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Canon M10 vs Sony A99 II

The Canon EOS M10 and the Sony Alpha ALT-A99 II are two digital cameras that were revealed to the public, respectively, in October 2015 and September 2016. The M10 is a mirrorless interchangeable lens camera, while the A99 II is a DSLR. The cameras are based on an APS-C (M10) and a full frame (A99 II) sensor. The Canon has a resolution of 17.9 megapixels, whereas the Sony provides 42.2 MP.

Below is an overview of the main specs of the two cameras as a starting point for the comparison.

Headline Specifications
Canon M10 versus Sony A99 II
Canon M10 Sony A99 II
Mirrorless system camera Digital single lens reflex
Canon EF-M mount lenses Sony A mount lenses
17.9 MP, APS-C Sensor 42.2 MP, Full Frame Sensor
1080/30p Video 4K/30p Video
ISO 100-12,800 (100 - 25,600) ISO 100-25,600
No viewfinder, LCD framing Electronic viewfinder (2400k dots)
3.0 LCD, 1040k dots 3.0 LCD, 1229k dots
Tilting touchscreen Fully flexible screen (no touchscreen)
4.6 shutter flaps per second 12 shutter flaps per second
Lens stabilization onlyIn-body stabilization
not weather sealedWeathersealed body
255 shots per battery charge490 shots per battery charge
108 x 67 x 35 mm, 301 g 143 x 104 x 76 mm, 849 g

Going beyond this snapshot of core features and characteristics, what are the differences between the Canon EOS M10 and the Sony Alpha ALT-A99 II? Which one should you buy? Read on to find out how these two cameras compare with respect to their body size, their imaging sensors, their shooting features, their input-output connections, and their reception by expert reviewers.

Body comparison

The side-by-side display below illustrates the physical size and weight of the Canon M10 and the Sony A99 II. The two cameras are presented according to their relative size. Three consecutive views from the front, the top, and the rear side are shown. All width, height and depth dimensions are rounded to the nearest millimeter.

The M10 can be obtained in two different colors (black, white), while the A99 II is only available in black.

Size Canon M10 vs Sony A99 II
Compare M10 versus A99 II top
Comparison M10 or A99 II rear

If the front view area (width x height) of the cameras is taken as an aggregate measure of their size, the Sony A99 II is considerably larger (106 percent) than the Canon M10. Moreover, the A99 II is substantially heavier (182 percent) than the M10. It is noteworthy in this context that the A99 II is splash and dust-proof, while the M10 does not feature any corresponding weather-sealing.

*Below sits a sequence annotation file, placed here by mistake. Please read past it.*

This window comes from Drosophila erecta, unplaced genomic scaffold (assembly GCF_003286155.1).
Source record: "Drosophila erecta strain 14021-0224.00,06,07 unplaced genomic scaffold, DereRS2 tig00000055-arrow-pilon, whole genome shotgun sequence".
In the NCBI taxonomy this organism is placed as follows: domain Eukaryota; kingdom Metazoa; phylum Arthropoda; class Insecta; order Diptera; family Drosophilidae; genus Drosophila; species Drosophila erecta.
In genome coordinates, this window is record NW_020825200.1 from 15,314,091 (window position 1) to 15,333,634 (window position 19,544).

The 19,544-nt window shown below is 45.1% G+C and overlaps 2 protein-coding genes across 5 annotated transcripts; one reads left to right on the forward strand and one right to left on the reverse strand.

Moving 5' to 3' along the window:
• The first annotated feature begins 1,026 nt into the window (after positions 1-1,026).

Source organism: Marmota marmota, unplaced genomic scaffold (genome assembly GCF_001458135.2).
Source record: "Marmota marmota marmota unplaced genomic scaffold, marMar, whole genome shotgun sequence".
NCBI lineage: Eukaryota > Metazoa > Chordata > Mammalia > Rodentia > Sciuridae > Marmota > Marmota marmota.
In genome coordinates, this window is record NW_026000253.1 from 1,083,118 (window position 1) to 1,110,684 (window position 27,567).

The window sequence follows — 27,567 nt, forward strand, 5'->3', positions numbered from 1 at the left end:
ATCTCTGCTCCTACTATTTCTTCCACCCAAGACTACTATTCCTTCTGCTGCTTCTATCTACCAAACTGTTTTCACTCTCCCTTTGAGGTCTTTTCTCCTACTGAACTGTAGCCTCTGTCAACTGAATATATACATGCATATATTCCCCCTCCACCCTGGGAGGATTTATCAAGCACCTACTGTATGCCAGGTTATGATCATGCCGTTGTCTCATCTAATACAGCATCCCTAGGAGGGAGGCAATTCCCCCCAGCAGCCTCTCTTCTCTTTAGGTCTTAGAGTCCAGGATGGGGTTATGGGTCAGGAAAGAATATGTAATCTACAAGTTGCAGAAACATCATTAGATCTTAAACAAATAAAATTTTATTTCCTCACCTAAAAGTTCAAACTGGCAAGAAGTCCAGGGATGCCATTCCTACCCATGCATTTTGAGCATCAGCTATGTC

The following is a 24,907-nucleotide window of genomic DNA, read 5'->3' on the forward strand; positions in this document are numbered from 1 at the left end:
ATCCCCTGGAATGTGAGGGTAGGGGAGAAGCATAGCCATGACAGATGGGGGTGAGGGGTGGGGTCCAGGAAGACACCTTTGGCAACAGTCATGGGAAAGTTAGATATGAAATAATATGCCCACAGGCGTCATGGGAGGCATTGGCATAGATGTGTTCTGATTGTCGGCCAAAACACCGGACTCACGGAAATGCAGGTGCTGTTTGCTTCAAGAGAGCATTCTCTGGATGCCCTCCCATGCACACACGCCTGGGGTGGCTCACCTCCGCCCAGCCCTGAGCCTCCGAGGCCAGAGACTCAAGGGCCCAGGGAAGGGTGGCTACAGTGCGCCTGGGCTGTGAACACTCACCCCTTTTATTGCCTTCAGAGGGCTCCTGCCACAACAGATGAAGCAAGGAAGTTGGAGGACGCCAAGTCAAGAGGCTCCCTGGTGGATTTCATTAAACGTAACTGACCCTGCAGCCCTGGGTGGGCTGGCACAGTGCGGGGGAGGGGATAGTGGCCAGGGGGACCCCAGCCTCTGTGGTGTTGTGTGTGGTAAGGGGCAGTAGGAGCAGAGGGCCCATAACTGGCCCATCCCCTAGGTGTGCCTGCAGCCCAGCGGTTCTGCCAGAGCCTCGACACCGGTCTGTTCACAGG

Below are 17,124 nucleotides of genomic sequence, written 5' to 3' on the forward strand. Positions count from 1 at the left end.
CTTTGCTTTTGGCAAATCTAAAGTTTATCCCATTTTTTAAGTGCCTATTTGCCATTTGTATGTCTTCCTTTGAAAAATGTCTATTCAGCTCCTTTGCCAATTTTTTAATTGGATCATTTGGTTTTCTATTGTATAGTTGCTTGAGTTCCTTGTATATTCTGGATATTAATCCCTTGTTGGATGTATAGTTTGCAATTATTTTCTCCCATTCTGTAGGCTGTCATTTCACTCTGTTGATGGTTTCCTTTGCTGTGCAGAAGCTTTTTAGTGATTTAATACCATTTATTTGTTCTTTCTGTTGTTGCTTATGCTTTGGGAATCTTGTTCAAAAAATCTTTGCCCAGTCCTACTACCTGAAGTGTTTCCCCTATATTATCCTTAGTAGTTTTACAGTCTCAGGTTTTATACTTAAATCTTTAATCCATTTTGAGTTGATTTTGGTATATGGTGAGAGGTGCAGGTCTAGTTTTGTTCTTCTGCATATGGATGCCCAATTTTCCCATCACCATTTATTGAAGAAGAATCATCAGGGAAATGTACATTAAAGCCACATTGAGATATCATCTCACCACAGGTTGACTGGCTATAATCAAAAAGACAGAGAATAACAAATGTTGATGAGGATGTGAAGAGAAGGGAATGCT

The above size and weight comparisons are to some extent incomplete since they do not consider the interchangeable lenses that both of these cameras require. Hence, you might want to study and compare the specifications of available lenses in order to get the full picture of the size and weight of the two camera systems.

Concerning battery life, the M10 gets 255 shots out of its LP-E12 battery, while the A99 II can take 490 images on a single charge of its NP-FM500H power pack.

The table below summarizes the key physical specs of the two cameras alongside a broader set of comparators. In case you want to display and compare another camera duo, just click on the right or left arrow next to the camera that you would like to inspect. Alternatively, you can also use the CAM-parator to select your camera combination among a larger number of options.

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Body Specifications
  Camera
Model
Camera
Width
Camera
Height
Camera
Depth
Camera
Weight
Battery
Life 1
Weather
Sealing
Camera
Launch 2
Launch
Price (USD)
Street
Price
 
Canon M10 4.3 in 2.6 in 1.4 in 10.6 oz 255 n Oct 2015 499i
 
Sony A99 II 5.6 in 4.1 in 3.0 in 29.9 oz 490 Y Sep 2016 3,199 i
 
Canon M100 4.3 in 2.6 in 1.4 in 10.7 oz 295 n Aug 2017 499i
 
Canon T6 5.1 in 4.0 in 3.1 in 17.1 oz 500 n Mar 2016 449i
 
Canon 5DS R 6.0 in 4.6 in 3.0 in 32.8 oz 700 Y Feb 2015 3,699 i
 
Canon G9 X 3.9 in 2.3 in 1.2 in 7.4 oz 220 n Oct 2015 529i
 
Canon M3 4.4 in 2.7 in 1.7 in 12.9 oz 250 n Feb 2015 679i
 
Canon G7 X 4.1 in 2.4 in 1.6 in 10.7 oz 210 n Sep 2014 699i
 
Canon T5 5.1 in 3.9 in 3.1 in 16.9 oz 500 n Feb 2014 449i